If all goes according to plan, the agriculture and livestock sector could contribute about eight per cent annually to the country’s Gross Domestic Product. This is if the revised Food and Nutrition Security Policy is implemented in the 13th Five-Year Plan. Currently, the sector contributes only about three per cent to the GDP growth rate. In line with this, a national-level stakeholder consultation meeting was held yesterday in the capital.
Agriculture in Bhutan is predominately subsistence according to the census report conducted by the Renewable Natural Resources or RNR in 2019.
On the other hand, the demand for food in the country is expected to increase significantly and the country’s population to cross over 800,000 in less than a decade.
Meanwhile, the country’s food imports still greatly exceed exports. In 2021, the import of agricultural commodities was thrice the export value and amounted to over Nu 10bn according to the Bhutan Trade Statistics.
The revised Food and Nutrition Security Policy aims to address all these.
The goal of the new policy is not only to make sure all Bhutanese households are food secured, but also to improve the incomes of rural and farming communities and double the country’s exports in less than a decade.
“The major area of the consultation focused on how we want to move from subsistence farming to commercial farming. The Ministry’s aim and vision are also now, we have been in this mode of subsistence farming for almost more than two or three decades. Now, if we have to transform, I think we have to transform right from the policy perspective,” said Karma Tshering, Chief Planning Officer at the Ministry of Agriculture and Livestock.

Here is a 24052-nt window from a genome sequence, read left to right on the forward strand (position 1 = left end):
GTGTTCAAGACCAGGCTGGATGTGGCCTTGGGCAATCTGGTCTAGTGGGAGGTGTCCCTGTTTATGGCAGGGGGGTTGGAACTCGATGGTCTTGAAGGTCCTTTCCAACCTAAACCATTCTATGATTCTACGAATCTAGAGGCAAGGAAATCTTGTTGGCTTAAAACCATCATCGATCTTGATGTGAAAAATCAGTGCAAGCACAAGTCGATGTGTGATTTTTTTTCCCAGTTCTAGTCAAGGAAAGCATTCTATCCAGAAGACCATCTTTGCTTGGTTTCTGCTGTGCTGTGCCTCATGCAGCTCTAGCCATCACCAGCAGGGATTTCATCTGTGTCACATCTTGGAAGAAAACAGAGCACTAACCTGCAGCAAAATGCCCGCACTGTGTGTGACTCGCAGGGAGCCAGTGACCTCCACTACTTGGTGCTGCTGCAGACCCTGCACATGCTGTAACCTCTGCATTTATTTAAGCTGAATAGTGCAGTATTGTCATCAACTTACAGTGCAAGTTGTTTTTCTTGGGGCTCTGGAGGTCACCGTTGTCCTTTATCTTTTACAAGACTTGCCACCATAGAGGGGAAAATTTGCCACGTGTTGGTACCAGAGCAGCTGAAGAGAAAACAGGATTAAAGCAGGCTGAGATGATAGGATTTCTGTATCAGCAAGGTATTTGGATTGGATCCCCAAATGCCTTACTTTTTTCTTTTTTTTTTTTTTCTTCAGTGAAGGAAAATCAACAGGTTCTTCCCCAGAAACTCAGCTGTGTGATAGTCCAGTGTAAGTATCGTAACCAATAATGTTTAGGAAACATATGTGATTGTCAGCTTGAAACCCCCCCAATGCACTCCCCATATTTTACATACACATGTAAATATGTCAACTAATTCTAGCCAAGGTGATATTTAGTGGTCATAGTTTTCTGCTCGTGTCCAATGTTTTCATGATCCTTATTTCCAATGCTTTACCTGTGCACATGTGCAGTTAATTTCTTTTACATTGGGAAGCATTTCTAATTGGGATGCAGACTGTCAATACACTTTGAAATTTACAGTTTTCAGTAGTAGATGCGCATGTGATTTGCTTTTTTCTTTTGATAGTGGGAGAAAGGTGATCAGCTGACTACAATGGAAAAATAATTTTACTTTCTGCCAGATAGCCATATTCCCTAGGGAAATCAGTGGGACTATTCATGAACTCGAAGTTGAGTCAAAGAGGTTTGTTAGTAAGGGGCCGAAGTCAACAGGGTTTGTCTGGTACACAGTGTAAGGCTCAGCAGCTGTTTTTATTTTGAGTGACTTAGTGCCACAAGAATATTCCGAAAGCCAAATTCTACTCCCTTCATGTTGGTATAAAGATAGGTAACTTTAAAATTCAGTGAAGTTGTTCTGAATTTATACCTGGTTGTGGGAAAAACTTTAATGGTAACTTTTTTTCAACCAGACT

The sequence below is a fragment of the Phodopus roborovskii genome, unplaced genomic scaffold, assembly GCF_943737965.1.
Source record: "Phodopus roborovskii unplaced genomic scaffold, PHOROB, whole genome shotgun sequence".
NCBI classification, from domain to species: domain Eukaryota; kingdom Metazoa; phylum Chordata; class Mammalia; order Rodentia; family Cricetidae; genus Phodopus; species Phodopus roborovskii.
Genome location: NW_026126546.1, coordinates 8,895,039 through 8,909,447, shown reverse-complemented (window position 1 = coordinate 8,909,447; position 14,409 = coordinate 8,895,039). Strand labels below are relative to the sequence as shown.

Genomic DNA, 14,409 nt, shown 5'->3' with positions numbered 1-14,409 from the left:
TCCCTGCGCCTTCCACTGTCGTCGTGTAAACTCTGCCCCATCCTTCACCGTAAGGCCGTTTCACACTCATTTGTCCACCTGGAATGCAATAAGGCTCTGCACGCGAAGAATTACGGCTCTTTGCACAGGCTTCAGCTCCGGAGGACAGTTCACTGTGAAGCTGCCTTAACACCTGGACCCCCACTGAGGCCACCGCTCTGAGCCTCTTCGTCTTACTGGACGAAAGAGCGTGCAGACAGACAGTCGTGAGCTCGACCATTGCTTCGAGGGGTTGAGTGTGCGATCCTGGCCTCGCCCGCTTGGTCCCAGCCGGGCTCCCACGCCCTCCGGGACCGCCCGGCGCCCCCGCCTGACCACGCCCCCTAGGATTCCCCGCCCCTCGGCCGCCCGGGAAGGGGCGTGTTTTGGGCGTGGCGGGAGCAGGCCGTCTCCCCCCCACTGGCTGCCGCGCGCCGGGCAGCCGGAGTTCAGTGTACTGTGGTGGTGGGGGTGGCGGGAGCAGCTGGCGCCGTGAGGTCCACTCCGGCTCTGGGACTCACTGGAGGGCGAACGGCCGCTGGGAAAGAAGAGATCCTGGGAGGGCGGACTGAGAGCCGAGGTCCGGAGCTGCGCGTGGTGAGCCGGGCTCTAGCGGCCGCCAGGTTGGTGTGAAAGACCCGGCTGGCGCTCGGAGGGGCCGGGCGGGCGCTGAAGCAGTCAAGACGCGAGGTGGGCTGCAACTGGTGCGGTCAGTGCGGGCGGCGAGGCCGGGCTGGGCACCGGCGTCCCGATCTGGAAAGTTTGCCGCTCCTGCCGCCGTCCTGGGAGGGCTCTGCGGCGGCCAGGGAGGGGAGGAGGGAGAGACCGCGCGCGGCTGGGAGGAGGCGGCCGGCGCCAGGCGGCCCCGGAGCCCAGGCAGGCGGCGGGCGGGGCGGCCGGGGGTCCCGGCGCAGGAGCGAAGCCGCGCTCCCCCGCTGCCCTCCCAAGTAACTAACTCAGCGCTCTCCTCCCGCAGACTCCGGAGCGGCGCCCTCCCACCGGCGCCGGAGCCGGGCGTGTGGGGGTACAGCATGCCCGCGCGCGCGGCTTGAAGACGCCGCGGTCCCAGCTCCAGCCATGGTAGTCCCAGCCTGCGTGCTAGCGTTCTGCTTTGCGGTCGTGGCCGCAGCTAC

The revised policy consists of nine strategic policy interventions to achieve the goals.
Some of the strategies include disaster-resilient and climate-smart farming, productive use of agricultural land, promoting organic farming, increasing commercialisation and strengthening marketing.
The one-day meeting saw participants from different sectors including the private sector, NGOs, health and livestock, and financial institutions.
“We feel that is the move because we are to go for the commercial mode and income generation, one of the major players in the private sector and we want to make it very clear how we want to support the private sector and how we can facilitate the private sector into the agriculture sector to do agriculture, livestock businesses,” added Karma Tshering.
The ministry is planning to submit the draft policy to the cabinet by the end of this month.
Edited by Yeshi Gyaltshen
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